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article imageOp-Ed: This 4th of July, let's celebrate our future independence

By Craig Boehman     Jul 4, 2013 in Politics
There's an old joke that goes something like this: "Do they have a 4th of July in England? – Yes. That's how they get from the 3rd to the 5th." If independence is what we won from England, could we fare any better from our own government?
Of what little substance is reported in the US mainstream media, people should be paying close attention to the NSA spying scandal this 4th of July, and the story of Edward Snowden, NSA whistleblower. It's news like this that foreshadows a kind of maturing, tyrannical rule. Historically speaking, a massive intelligence network geared towards spying on its own citizenry is exactly what happens before the next step, internment camps for political prisoners.
We already have prisons overseas like Guantanamo to house our political prisoners from abroad – and at least one American had served time there, too.
Other warning signs of tyrannical rule could include: a country perpetually in a state of war; a country that has adopted Orwellian terminology to describe acts of war as acts of defense; an elite class of citizens who are above the law; a docile population that would, as Benjamin Franklin noted, “give up essential liberty to purchase a little temporary safety...”
Seven years ago when Howard Zinn was still with us, he wrote a piece entitled “Patriotism and the Fourth of July”. One paragraph struck me as very poignant:
“The Declaration of Independence is the fundamental document of democracy. It says governments are artificial creations, established by the people, "deriving their just powers from the consent of the governed," and charged by the people to ensure the equal right of all to "life, liberty, and the pursuit of happiness." Furthermore, as the Declaration says, "whenever any form of government becomes destructive of these ends, it is the right of the people to alter or abolish it." It is the country that is primary-the people, the ideals of the sanctity of human life and the promotion of liberty.”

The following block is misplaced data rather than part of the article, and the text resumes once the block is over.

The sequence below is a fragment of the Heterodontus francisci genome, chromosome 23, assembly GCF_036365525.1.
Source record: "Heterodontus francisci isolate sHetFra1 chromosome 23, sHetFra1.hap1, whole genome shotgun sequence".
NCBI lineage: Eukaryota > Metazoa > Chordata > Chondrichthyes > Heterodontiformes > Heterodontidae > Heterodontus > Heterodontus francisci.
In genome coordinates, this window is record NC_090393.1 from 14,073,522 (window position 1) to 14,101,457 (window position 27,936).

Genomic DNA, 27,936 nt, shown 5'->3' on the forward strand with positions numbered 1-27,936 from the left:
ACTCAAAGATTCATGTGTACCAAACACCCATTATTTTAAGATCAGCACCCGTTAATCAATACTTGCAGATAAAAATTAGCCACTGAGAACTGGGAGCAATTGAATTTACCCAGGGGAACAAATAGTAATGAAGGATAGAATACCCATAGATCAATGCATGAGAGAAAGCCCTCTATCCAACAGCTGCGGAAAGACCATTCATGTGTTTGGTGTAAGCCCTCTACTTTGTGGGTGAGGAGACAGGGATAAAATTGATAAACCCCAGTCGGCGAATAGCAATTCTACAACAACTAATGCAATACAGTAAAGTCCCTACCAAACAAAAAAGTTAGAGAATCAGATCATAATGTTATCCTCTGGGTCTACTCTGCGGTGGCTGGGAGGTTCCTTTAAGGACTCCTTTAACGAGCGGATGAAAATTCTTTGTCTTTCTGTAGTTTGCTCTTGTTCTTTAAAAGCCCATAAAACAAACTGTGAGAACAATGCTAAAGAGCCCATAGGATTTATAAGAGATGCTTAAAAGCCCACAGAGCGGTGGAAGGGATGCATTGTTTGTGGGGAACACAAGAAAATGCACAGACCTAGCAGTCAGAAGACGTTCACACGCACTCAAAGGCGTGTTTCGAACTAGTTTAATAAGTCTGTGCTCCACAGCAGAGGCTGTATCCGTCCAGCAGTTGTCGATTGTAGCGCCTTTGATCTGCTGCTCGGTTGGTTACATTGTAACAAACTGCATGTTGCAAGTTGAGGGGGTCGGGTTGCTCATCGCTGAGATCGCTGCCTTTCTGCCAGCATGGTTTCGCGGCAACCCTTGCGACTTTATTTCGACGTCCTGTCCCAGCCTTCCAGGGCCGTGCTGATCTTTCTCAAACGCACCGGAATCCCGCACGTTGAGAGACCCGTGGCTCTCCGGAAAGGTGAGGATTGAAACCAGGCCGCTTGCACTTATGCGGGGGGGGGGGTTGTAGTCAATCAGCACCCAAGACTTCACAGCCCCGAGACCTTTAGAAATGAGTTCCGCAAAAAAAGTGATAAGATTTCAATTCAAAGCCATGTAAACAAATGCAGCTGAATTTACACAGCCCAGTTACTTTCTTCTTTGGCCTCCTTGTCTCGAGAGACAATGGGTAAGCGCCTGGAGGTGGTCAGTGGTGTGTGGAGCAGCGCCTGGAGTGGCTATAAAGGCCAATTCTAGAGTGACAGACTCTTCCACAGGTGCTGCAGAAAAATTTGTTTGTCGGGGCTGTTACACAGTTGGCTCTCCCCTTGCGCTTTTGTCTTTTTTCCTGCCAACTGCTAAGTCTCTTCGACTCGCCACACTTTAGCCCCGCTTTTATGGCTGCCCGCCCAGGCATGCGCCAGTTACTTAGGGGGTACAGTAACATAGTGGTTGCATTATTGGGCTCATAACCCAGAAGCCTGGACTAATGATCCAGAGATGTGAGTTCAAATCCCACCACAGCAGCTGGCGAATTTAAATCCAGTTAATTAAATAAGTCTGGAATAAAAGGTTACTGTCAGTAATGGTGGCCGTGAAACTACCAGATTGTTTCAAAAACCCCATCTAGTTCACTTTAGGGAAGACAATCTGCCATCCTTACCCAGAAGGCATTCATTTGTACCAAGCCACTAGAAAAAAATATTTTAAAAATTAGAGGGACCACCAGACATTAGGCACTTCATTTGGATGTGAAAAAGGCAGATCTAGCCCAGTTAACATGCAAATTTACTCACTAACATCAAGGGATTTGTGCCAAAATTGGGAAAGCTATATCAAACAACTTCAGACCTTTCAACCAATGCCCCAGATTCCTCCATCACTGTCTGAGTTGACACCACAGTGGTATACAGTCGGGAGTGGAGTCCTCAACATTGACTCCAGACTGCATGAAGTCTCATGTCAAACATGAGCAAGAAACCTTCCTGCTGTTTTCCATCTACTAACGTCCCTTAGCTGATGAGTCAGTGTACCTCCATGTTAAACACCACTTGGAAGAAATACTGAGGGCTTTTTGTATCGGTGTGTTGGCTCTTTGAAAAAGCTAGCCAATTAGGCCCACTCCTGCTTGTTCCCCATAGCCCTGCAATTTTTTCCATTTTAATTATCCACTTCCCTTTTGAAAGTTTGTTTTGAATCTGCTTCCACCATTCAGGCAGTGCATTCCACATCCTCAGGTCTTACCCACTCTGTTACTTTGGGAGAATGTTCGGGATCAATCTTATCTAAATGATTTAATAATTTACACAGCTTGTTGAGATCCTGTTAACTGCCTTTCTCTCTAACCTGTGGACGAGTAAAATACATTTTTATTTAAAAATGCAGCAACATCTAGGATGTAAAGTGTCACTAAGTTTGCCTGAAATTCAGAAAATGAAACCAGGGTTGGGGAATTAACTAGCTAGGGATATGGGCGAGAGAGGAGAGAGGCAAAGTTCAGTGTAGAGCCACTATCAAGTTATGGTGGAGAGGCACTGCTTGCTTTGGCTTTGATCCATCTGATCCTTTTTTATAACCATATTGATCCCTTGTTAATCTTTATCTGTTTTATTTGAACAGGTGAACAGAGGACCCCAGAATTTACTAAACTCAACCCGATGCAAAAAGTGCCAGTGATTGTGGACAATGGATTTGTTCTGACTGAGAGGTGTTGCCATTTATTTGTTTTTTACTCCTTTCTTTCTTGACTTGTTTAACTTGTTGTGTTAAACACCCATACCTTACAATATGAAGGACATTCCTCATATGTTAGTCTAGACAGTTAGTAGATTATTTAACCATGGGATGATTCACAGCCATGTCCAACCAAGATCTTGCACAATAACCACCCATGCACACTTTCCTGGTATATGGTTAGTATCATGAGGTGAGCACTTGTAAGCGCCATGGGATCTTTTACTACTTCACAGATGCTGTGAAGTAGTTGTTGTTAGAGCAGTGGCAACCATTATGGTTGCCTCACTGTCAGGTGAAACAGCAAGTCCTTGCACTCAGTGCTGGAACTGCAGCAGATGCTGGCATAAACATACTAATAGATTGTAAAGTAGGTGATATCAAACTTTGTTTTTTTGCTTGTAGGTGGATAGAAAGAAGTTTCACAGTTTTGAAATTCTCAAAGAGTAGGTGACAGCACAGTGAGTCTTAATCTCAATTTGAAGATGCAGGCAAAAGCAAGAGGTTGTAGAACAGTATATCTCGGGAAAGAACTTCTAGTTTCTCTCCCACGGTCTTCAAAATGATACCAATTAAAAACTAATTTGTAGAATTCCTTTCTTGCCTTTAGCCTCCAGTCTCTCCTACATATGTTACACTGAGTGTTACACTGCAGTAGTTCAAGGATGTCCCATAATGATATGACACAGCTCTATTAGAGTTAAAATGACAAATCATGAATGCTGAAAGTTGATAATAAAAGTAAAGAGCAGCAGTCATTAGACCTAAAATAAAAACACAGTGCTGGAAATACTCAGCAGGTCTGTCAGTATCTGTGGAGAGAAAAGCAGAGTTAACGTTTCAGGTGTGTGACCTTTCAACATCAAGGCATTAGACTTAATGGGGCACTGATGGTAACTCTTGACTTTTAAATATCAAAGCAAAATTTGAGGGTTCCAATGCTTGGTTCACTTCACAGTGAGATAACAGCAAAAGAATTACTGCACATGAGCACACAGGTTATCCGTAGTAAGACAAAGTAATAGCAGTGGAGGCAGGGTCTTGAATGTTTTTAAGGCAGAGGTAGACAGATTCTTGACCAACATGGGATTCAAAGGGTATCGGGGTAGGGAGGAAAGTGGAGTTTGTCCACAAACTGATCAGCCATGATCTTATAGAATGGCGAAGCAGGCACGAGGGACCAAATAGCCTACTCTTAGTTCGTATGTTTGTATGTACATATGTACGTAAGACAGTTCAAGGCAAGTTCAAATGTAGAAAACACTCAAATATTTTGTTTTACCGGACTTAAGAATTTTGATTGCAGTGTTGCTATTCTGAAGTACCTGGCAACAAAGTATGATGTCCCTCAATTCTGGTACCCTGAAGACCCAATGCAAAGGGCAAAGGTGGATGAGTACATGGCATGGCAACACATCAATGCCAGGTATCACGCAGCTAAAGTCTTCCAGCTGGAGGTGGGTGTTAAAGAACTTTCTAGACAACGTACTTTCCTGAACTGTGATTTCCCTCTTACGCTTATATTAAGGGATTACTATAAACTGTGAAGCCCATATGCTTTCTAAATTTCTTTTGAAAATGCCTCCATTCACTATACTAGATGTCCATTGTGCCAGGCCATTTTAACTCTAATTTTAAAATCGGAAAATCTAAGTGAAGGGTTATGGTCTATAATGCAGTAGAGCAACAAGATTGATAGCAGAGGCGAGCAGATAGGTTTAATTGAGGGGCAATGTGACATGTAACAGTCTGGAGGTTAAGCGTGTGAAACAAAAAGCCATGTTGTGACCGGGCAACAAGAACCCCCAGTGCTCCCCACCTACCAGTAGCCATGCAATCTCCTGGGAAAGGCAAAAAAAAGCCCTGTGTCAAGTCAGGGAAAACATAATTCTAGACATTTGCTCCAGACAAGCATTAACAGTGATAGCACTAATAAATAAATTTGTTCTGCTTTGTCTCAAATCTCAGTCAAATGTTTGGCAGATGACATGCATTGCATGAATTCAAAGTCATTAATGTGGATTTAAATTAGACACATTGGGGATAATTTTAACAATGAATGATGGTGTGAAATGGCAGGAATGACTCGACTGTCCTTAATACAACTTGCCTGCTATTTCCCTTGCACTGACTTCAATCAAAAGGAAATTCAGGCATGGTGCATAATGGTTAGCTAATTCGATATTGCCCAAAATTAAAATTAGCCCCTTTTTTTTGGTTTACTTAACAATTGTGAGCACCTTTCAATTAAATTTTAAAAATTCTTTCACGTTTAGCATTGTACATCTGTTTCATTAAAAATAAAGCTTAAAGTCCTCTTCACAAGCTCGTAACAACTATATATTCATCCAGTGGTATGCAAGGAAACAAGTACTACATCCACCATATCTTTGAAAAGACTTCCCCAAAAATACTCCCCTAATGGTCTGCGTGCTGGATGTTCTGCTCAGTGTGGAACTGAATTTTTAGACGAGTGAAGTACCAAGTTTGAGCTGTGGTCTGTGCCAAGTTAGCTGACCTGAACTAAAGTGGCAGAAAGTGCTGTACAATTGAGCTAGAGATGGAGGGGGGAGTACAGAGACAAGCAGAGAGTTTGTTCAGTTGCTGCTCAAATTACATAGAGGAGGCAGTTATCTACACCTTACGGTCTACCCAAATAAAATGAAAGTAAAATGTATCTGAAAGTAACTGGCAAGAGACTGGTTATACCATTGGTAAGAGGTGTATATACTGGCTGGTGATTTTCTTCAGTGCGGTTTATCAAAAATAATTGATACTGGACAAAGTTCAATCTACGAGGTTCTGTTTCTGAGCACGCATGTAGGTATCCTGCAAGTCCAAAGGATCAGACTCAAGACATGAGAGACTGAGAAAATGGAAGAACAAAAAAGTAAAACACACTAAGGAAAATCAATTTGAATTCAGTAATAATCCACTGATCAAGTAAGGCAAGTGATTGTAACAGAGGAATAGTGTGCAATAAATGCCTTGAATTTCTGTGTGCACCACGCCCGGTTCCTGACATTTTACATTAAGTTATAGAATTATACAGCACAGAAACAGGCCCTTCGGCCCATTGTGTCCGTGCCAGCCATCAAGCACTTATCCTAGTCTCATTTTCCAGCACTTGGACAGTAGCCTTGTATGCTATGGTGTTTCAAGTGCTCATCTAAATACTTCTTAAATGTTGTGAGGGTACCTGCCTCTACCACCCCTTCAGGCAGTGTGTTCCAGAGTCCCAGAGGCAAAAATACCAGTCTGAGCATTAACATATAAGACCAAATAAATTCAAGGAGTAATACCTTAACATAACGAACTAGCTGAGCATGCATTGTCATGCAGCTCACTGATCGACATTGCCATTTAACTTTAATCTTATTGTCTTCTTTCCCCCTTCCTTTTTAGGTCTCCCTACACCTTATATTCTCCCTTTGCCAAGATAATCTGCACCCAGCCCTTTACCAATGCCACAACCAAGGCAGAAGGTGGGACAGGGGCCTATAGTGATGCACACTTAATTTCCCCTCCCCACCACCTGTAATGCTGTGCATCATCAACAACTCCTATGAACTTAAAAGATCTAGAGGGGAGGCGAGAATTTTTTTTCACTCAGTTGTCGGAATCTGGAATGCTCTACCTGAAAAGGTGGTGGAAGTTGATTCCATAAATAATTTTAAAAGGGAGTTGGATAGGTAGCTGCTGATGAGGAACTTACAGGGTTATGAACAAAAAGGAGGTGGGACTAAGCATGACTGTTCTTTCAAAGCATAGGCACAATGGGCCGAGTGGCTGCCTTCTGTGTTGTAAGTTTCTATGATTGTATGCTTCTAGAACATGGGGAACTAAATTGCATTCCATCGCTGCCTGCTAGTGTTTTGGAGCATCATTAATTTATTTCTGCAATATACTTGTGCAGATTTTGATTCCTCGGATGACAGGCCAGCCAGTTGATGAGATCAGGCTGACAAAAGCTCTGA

I reflect on these statements now, half-way around the world in India, where I'm spending my first Independence Day abroad. Is it really possible given the power and reach of the US security-surveillance state to alter or abolish it? I think so – even if we left it to future generations to celebrate this new-found independence. I can certainly confess that as an American citizen, I do not feel any “freer” or “independent” living thousands of miles away from the policymakers who are determining the fate of Edward Snowden. Any freedom and independence I enjoy are not derived from the good graces of my government. No. My sense of freedom, my source of independence – my external sources – originate from people like Snowden, like Manning and Assange, who are fighting the real oppressors, our “artificial creation.”
There's another old Independence Day joke that goes like this:
What Did King George think of the American colonists?
He thought they were revolting.
Happy Fourth of July.
This opinion article was written by an independent writer. The opinions and views expressed herein are those of the author and are not necessarily intended to reflect those of
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